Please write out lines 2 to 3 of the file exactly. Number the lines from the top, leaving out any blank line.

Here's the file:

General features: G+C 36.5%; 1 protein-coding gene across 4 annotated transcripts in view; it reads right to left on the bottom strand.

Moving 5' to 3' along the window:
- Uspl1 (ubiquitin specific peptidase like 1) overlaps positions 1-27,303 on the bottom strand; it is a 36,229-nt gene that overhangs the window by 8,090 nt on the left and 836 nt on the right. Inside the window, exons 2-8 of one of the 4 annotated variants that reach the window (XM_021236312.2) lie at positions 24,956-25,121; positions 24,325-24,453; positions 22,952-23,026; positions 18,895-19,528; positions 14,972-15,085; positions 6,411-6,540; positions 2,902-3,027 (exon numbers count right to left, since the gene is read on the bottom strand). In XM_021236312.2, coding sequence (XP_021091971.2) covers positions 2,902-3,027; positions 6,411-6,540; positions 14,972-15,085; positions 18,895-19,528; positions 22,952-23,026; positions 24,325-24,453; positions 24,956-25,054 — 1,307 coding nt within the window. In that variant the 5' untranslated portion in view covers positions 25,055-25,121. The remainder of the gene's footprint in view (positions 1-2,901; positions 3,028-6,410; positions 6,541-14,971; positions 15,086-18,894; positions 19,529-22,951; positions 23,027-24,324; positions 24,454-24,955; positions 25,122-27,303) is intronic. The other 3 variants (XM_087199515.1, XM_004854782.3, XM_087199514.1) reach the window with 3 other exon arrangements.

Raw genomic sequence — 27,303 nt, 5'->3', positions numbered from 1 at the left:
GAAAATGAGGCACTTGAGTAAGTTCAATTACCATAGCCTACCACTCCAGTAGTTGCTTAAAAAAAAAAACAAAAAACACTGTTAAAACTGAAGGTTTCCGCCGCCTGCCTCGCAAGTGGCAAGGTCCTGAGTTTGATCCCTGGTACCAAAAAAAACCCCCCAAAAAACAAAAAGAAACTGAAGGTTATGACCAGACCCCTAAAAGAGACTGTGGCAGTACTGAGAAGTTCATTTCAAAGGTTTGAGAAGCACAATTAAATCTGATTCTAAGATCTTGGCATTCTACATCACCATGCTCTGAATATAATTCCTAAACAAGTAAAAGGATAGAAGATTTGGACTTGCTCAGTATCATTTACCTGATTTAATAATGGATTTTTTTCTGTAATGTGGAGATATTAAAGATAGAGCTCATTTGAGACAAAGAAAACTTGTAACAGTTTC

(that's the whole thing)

Moving 5' to 3' along the window:
- Uspl1 (ubiquitin specific peptidase like 1) overlaps positions 1-27,303 on the bottom strand; it is a 36,229-nt gene that overhangs the window by 8,090 nt on the left and 836 nt on the right. Inside the window, exons 2-8 of one of the 4 annotated variants that reach the window (XM_021236312.2) lie at positions 24,956-25,121; positions 24,325-24,453; positions 22,952-23,026; positions 18,895-19,528; positions 14,972-15,085; positions 6,411-6,540; positions 2,902-3,027 (exon numbers count right to left, since the gene is read on the bottom strand). In XM_021236312.2, coding sequence (XP_021091971.2) covers positions 2,902-3,027; positions 6,411-6,540; positions 14,972-15,085; positions 18,895-19,528; positions 22,952-23,026; positions 24,325-24,453; positions 24,956-25,054 — 1,307 coding nt within the window. In that variant the 5' untranslated portion in view covers positions 25,055-25,121. The remainder of the gene's footprint in view (positions 1-2,901; positions 3,028-6,410; positions 6,541-14,971; positions 15,086-18,894; positions 19,529-22,951; positions 23,027-24,324; positions 24,454-24,955; positions 25,122-27,303) is intronic. The other 3 variants (XM_087199515.1, XM_004854782.3, XM_087199514.1) reach the window with 3 other exon arrangements.